Mykola Karnaukhov was born on July 20, 1965, in the city of Kokchetav, Kazakh Soviet Socialist Republic. In 1982, he entered the Mechanical Department of the Ukrainian Institute of Water Management Engineers (specialization of Mechanization of Irrigation and Drainage Works). Having graduated from it in 1989, Mykola obtained the qualification of a mechanical engineer. After serving in the Air Force from 1983 to 1985, he started his career.
At first, he worked as an engineer of the research sector in the Ukrainian Institute of Water Management Engineers in 1989. Shortly after that, he became a junior research associate in the Faculty of Construction and Ameliorative Equipment there. From 1992 to 1994, Mykola did a postgraduate course. After finishing it, the fate connected his life with the Faculty of Vehicles, Vehicle Fleet, and Metal Technology. He made his way from assistant to associate professor in this faculty. Mykola Karnaukhov is an author of more than 50 scientific and academic papers, particularly 4 copyright certificates and invention patents.
He was an instructor in the National University of Water and Environmental Management, associate professor of the Faculty of Vehicles and Vehicle Fleet, Ph.D. in Technical Sciences.
A senior lieutenant Mykola Karnauhov served as a deminer in the 57th Brigade of the Armed Forces of Ukraine. His family received the last news from him on February 4. After that, Mykola went missing near Chernuhino, Debaltseve Raion, on February 5-6, 2015. He was seen wounded. Later, it became known that the soldier died on February 6. During a long period of time, Mykola’s body had been kept in one of the morgues in Dnipropetrovsk.
The hero was buried in the Alley of Heroes at the New Cemetery, Rivne, on March 10.
According to the Presidential Executive Order № 270/2015 on May 15, 2015, the soldier was posthumously awarded the Third Class Order For Bravery “for valor and high professionalism demonstrated in the protection of the state sovereignty and territorial integrity of Ukraine, loyalty to the oath of enlistment”.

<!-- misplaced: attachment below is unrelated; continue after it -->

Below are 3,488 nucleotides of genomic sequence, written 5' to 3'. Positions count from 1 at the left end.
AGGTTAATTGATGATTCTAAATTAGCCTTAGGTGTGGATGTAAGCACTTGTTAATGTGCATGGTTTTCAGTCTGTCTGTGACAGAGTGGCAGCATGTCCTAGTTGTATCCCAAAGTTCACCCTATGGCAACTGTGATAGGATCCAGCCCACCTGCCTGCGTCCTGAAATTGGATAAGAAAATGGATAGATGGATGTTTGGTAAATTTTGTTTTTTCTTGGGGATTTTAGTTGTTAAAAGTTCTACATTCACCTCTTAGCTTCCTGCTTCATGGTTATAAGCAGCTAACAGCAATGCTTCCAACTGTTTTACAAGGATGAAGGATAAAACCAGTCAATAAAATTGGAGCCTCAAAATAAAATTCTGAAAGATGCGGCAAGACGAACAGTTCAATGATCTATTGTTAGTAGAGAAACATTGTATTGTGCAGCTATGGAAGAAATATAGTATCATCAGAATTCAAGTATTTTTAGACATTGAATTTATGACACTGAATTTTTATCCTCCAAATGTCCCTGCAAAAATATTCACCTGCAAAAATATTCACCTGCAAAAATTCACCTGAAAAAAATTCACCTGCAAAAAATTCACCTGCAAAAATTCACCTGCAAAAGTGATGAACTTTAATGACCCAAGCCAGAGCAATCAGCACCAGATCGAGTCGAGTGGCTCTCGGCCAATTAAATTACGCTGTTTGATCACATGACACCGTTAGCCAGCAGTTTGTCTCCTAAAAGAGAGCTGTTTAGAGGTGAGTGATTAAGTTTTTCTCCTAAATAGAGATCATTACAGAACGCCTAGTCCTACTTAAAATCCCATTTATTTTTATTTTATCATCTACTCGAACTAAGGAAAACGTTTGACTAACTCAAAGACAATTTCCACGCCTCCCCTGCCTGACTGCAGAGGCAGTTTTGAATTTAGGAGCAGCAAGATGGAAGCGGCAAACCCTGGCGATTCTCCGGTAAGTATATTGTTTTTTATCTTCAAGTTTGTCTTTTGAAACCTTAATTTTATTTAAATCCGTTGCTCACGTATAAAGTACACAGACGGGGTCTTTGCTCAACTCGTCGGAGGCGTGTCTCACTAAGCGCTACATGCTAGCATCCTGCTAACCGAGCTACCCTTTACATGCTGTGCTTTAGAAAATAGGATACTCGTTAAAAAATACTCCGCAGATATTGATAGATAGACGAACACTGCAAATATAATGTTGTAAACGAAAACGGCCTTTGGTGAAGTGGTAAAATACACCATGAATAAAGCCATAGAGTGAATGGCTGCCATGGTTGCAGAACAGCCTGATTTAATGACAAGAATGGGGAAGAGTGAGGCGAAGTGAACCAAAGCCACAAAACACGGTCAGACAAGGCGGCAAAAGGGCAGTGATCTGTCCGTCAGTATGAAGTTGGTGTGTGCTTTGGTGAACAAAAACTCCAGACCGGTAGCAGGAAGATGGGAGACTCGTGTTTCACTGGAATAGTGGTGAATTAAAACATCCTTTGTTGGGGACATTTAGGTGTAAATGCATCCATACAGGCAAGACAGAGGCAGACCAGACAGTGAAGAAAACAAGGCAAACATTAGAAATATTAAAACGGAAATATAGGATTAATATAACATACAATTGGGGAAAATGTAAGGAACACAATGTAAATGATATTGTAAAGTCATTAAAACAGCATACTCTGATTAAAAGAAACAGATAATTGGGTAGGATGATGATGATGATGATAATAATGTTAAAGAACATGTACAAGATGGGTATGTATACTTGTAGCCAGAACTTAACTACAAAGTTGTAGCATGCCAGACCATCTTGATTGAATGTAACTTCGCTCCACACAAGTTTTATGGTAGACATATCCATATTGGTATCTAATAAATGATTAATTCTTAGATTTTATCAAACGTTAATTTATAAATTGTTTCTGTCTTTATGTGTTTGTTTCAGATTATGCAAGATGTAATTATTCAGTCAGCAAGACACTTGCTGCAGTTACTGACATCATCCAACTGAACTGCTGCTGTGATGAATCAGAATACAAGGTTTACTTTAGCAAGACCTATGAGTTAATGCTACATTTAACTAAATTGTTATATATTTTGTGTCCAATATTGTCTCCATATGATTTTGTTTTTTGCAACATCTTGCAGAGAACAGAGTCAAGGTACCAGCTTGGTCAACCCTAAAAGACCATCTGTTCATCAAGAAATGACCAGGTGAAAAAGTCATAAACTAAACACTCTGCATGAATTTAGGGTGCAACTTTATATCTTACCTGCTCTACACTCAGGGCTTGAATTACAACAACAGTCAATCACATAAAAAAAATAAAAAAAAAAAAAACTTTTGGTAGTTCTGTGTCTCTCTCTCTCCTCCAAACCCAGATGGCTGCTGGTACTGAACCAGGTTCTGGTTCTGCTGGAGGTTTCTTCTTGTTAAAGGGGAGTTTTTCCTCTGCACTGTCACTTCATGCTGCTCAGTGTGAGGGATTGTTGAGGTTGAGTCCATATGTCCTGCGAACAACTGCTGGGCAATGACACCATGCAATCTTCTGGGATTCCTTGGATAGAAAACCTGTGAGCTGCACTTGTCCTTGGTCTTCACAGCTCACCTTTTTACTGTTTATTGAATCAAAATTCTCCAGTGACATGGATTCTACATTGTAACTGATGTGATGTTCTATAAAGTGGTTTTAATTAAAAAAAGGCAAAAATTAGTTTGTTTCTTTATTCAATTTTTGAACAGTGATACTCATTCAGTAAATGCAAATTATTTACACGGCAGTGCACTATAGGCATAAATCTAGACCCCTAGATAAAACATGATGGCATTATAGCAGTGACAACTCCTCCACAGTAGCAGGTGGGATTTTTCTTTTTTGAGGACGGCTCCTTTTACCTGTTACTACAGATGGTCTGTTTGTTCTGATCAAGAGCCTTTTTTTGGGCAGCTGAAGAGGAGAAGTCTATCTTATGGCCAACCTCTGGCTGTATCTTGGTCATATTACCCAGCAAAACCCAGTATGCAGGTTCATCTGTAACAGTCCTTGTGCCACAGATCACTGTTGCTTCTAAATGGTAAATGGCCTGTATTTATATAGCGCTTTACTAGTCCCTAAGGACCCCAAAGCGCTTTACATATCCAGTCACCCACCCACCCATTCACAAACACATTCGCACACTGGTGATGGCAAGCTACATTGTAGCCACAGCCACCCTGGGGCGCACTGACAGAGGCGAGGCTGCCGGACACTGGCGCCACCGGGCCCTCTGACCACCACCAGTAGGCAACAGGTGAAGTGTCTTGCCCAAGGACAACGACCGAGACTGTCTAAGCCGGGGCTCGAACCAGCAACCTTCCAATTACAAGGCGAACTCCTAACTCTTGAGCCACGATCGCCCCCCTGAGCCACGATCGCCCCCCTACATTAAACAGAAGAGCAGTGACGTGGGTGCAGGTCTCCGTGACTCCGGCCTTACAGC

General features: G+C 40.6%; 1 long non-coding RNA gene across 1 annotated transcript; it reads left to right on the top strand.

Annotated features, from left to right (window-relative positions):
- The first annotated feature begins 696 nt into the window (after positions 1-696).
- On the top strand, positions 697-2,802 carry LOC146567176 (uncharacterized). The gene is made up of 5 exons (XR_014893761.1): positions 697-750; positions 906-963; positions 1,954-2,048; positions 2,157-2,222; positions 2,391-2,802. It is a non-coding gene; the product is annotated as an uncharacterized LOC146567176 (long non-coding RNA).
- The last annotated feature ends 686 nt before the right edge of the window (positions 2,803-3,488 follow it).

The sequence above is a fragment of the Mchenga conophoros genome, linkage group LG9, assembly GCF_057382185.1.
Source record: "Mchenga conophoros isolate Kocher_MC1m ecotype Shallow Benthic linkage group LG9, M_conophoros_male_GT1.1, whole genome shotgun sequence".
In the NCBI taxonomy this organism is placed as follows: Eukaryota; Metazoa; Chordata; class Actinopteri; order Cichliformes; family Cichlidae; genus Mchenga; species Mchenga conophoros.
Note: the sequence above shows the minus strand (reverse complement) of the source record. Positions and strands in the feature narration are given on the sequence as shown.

On September 17, 2015, the City Council of Rivne issued a decree that conferred Mykola Karnauhov the title of Honorary Citizen of Rivne.
Karnaukhov Mykola Mykolaiovych
Memories of him by the wife Halyna Konarchuk
Mykola is one of the twins. He has a sister, Ira. Mykola was born in Kokchetau, Kazakhstan. His father is from there. He met Mykola’s mother when he had arrived in Rivne to harvest works.
Their family has a tradition – the first son would be named Mykola. So, his father was Mykola Mykolaiovych Karnaukhov. And our son’s name is Mykola Mykolaiovych Konarchuk-Karnaukhov, too.
We’ve been together for 24 years. Our common son is 23 years old. I am Mykola’s second wife. He has a daughter, Oksana, from his first marriage.
I’m a librarian, and Mykola, my future husband, was a reader of our library. I didn’t pay any attention to him. I couldn’t even remember his name, though I filled out the service list several times. One day, when he came from Leningrad, he brought me a coffee in the library before the New Year. Later, my life was touched by a tragedy – my sister died of cancer. And I was either crying or I just was sad. Mykola noticed it. I was going for lunch when he came up to me and asked: «Excuse me, what’s wrong with you? ». That’s how we became friends.
When we met in September, he seemed agitated. He told me that there were family troubles (domestic difficulties), that he was going to get divorced. I was a little surprised because we weren’t close enough to share such things with each other. Afterwards, he came to the library with his daughter. She was 5 years old. He said that the judge granted him time for reflection before the divorce. After that, he picked me up from work and walked home several times. We went out for coffee. He made it clear that he was interested in me. When he was away on business, he wrote me a letter so I could read between the lines that he was impressed with our acquaintance.
I didn’t know he was 13 years younger than I was. I thought he was older than me because he was a little on the bald side. I’ve always looked younger than I really was.
When I found out how old he was, I told him that we shouldn’t date because he was much younger than me. And he said: «So what? I knew from the beginning how old you were ».